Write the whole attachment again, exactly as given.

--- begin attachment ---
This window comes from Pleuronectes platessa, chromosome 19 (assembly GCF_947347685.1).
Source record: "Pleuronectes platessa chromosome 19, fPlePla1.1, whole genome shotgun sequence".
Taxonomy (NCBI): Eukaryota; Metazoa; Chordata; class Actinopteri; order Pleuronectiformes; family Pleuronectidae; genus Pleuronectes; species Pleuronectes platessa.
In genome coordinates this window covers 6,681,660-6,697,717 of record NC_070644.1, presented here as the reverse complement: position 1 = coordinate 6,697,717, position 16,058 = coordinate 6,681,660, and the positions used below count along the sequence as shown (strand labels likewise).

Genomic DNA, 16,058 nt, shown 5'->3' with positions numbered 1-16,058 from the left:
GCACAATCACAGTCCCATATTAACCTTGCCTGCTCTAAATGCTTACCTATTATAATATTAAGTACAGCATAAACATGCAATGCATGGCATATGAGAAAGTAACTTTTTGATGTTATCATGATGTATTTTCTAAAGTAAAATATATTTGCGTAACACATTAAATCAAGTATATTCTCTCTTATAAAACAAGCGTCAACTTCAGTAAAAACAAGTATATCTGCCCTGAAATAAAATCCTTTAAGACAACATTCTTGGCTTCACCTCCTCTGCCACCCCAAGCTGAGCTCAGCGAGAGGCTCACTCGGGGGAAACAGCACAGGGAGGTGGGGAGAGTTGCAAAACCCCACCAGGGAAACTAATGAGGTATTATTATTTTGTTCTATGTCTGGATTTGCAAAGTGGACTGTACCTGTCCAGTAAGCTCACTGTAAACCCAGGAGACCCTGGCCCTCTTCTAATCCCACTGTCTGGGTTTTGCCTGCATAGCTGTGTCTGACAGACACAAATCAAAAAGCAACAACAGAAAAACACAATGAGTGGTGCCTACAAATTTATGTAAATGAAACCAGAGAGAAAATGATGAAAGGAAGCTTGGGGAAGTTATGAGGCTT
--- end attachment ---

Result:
This window comes from Pleuronectes platessa, chromosome 19 (assembly GCF_947347685.1).
Source record: "Pleuronectes platessa chromosome 19, fPlePla1.1, whole genome shotgun sequence".
Taxonomy (NCBI): Eukaryota; Metazoa; Chordata; class Actinopteri; order Pleuronectiformes; family Pleuronectidae; genus Pleuronectes; species Pleuronectes platessa.
In genome coordinates this window covers 6,681,660-6,697,717 of record NC_070644.1, presented here as the reverse complement: position 1 = coordinate 6,697,717, position 16,058 = coordinate 6,681,660, and the positions used below count along the sequence as shown (strand labels likewise).

Genomic DNA, 16,058 nt, shown 5'->3' with positions numbered 1-16,058 from the left:
GCACAATCACAGTCCCATATTAACCTTGCCTGCTCTAAATGCTTACCTATTATAATATTAAGTACAGCATAAACATGCAATGCATGGCATATGAGAAAGTAACTTTTTGATGTTATCATGATGTATTTTCTAAAGTAAAATATATTTGCGTAACACATTAAATCAAGTATATTCTCTCTTATAAAACAAGCGTCAACTTCAGTAAAAACAAGTATATCTGCCCTGAAATAAAATCCTTTAAGACAACATTCTTGGCTTCACCTCCTCTGCCACCCCAAGCTGAGCTCAGCGAGAGGCTCACTCGGGGGAAACAGCACAGGGAGGTGGGGAGAGTTGCAAAACCCCACCAGGGAAACTAATGAGGTATTATTATTTTGTTCTATGTCTGGATTTGCAAAGTGGACTGTACCTGTCCAGTAAGCTCACTGTAAACCCAGGAGACCCTGGCCCTCTTCTAATCCCACTGTCTGGGTTTTGCCTGCATAGCTGTGTCTGACAGACACAAATCAAAAAGCAACAACAGAAAAACACAATGAGTGGTGCCTACAAATTTATGTAAATGAAACCAGAGAGAAAATGATGAAAGGAAGCTTGGGGAAGTTATGAGGCTT